Table 1

Summary of previous large retrospective studies about pituitary apoplexy.

Incidence of PA
StudyTotal number of patientsn%Essential information
(1)560519.1PA is not correlated with sex, endocrine function or histological type of the adenoma, but with age
(2)37In stable patients with PA, surgical decompression should be performed as soon as possible, because delays beyond 1 week may retard the return of visual function
(3)799394.9Authors suggest surgical treatment in every case of PA to enhance neurological and endocrine recovery
(4)1251612.8In PA, surgical treatment was associated with better outcome than treatment with dexamethasone
(5)982353.2Hypertension may be an important predisposing factor for PA. Transsphenoidal surgery is safe and effective. It is indicated if there are associated abnormalities of visual acuity or visual fields
(6)45Patients with classical PA and without any or only with mild, non-progressive neuroophthalmic signs can be managed conservatively in the acute stage
(7)a721273.7Anterior pituitary function was more frequently preserved, normalised or even improved after transsphenoidal surgery compared with transcranial surgery in patients with non-functioning pituitary adenomas
(8)62Emergency surgery is required in patients with a diminished level of consciousness, deteriorating vision or sudden onset of blindness. Isolated cranial nerve palsies may be successfully managed conservatively
(9)a1924121PA occurs more frequently than usually assumed. In patients operated on for non-functioning pituitary adenoma, survival is independent of the occurrence of PA
(10)1540241.6PA is a rare event. Complete recovery is possible if the diagnosis is rapidly obtained and adequate management is initiated in time. Surgical results are very satisfactory in the majority of cases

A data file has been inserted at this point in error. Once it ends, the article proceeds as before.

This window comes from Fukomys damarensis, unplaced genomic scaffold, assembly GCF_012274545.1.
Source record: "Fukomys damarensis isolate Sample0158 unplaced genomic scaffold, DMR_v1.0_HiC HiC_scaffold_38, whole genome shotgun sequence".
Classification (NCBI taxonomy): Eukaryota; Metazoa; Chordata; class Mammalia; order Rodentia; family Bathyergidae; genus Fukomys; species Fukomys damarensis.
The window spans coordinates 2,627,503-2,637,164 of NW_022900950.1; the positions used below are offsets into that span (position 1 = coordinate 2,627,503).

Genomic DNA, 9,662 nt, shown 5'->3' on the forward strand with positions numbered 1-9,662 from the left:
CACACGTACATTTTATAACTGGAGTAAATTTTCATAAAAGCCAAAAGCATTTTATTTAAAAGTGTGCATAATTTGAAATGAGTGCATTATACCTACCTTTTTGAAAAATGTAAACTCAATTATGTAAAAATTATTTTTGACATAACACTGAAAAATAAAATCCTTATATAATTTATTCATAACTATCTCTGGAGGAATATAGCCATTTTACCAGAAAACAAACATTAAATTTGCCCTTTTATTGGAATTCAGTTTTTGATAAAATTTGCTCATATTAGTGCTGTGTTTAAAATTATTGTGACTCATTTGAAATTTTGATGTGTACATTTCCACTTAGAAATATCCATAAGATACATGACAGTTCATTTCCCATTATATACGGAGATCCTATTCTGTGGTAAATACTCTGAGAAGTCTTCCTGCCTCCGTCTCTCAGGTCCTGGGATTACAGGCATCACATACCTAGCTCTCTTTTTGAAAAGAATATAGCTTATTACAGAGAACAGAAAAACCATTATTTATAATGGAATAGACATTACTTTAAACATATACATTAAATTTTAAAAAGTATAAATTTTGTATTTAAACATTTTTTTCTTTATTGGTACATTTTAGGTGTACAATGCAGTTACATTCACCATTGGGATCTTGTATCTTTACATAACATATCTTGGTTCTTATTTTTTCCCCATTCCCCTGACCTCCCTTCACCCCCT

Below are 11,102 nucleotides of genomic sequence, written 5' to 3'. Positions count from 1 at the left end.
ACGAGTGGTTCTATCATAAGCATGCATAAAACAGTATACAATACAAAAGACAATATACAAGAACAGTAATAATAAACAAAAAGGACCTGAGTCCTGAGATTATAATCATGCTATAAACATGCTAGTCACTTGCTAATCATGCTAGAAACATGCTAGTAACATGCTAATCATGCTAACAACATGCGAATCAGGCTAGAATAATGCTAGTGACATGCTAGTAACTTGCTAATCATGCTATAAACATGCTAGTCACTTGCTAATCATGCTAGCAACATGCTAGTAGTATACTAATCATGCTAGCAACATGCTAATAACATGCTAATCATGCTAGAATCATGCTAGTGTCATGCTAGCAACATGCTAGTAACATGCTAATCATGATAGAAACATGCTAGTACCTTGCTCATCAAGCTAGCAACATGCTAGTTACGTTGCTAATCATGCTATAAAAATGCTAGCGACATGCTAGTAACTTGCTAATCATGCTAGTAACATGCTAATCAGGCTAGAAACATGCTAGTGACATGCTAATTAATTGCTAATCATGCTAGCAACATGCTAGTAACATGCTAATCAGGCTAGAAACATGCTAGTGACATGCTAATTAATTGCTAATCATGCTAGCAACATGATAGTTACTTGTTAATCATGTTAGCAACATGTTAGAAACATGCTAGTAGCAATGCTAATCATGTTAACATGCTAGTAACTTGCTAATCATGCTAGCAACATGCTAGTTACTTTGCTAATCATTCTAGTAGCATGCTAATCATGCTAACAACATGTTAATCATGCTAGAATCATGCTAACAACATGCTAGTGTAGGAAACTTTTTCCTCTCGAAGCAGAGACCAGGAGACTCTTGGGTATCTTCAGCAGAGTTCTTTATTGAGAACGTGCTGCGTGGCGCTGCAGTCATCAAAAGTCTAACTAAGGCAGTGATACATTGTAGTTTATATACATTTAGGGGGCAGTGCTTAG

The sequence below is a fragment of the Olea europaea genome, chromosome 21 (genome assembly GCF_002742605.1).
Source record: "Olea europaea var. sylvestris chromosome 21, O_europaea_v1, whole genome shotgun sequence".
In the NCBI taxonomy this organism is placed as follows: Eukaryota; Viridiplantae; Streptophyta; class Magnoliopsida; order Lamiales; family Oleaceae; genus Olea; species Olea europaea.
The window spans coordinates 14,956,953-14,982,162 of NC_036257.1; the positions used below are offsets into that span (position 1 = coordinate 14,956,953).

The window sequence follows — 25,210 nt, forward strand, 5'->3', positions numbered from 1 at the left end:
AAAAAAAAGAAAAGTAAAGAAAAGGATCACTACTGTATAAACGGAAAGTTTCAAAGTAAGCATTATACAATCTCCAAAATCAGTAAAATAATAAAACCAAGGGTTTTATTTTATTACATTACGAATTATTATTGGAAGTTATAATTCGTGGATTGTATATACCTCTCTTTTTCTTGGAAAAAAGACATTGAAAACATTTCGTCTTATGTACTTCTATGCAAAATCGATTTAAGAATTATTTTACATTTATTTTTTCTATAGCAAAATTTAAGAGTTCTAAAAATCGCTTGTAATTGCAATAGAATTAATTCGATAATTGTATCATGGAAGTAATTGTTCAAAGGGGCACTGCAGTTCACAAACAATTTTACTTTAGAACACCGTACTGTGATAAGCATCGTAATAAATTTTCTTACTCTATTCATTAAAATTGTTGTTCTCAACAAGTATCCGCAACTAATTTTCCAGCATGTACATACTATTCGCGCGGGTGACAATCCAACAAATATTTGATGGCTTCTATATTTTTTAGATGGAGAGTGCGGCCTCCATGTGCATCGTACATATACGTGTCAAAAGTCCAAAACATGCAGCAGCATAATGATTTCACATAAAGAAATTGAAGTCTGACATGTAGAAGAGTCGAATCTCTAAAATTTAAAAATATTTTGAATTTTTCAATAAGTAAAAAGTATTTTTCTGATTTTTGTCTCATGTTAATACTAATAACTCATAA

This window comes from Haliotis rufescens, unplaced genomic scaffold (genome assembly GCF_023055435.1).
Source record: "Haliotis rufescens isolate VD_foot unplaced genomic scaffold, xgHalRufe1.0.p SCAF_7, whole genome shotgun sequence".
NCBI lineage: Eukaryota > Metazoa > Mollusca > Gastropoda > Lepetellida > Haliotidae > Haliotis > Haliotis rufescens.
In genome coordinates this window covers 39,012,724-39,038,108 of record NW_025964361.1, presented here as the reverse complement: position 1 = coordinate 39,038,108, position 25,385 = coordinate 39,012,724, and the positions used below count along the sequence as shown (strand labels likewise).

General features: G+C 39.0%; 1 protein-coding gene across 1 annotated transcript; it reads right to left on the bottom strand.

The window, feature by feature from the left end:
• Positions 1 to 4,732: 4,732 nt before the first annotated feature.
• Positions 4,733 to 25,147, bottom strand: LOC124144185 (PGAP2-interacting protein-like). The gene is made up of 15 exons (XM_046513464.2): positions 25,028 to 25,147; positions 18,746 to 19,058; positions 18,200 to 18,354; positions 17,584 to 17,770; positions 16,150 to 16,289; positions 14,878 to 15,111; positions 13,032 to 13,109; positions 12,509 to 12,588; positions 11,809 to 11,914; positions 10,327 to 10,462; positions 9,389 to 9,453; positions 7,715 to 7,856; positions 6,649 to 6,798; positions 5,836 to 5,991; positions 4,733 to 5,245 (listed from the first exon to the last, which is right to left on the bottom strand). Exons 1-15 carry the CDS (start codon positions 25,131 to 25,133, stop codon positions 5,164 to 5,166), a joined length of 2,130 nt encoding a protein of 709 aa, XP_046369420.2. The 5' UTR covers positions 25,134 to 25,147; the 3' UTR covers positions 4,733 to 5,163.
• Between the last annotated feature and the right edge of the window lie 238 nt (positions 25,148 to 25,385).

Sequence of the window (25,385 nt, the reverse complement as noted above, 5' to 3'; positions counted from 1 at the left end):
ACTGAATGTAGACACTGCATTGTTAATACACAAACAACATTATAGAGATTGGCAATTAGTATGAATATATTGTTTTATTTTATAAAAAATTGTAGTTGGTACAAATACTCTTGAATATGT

(11)262259.5Classical PA is a rare event. The incidence of subclinical PA is higher than classical PA. Patients with classical PA have a higher mean age, and most patients were male (68%). Visual improvement is better in subclinical PA than in classical PA. In both classical and subclinical PA, anterior pituitary function is able to recover

In these studies only patients with non-functioning pituitary adenomas were included.

The aims of our study were to assess frequency, symptoms and outcome of PA among pituitary adenoma patients and to analyse potential risk factors for developing PA by means of a matched control group. Knowledge and information about potential risk factors could help to prevent PA in pituitary adenoma (and incidentaloma) patients with risk factors by providing an early indication for surgery.

Subjects and methods

We performed a retrospective chart review of patients with pituitary adenoma presenting to the Division of Endocrinology, Department of Internal Medicine, University Hospital of Zurich. Patients were identified by a search in the electronic database of our division with the following keywords: pituitary adenoma, pituitary tumour, hypopituitarism, prolactinoma, acromegaly and Cushing's disease.

Charts of 574 pituitary adenoma patients from 1980 to November 2007 were reviewed. Patients who suffered an apoplexy in their pituitary adenoma were identified. We diagnosed PA according to the clinical definition of Randeva et al. (5): presence of a pituitary adenoma together with at least one of the following criteria: episode of acute severe headaches and sudden visual disturbance such as visual field defects or ophthalmoplegia.

Patients with PA were compared with the total cohort of patients with pituitary adenoma during the same period. To analyse potential risk factors or associated factors for PA and to estimate the sequelae of PA, we compared PA patients with a control group (matched case–control study design). The control group was formed as follows: we assigned to each PA patient two pituitary adenoma patients without PA, who were matched for sex, tumour type, tumour size and age (downward order of relevance). For additional risk factors (i.e. oestrogens, antithrombotic therapy, diabetes mellitus, arterial hypertension, bilateral adrenalectomy, cardiac surgery and therapy with dopamine agonists) and outcome, we compared the PA patients with the control group (5, 12, 13).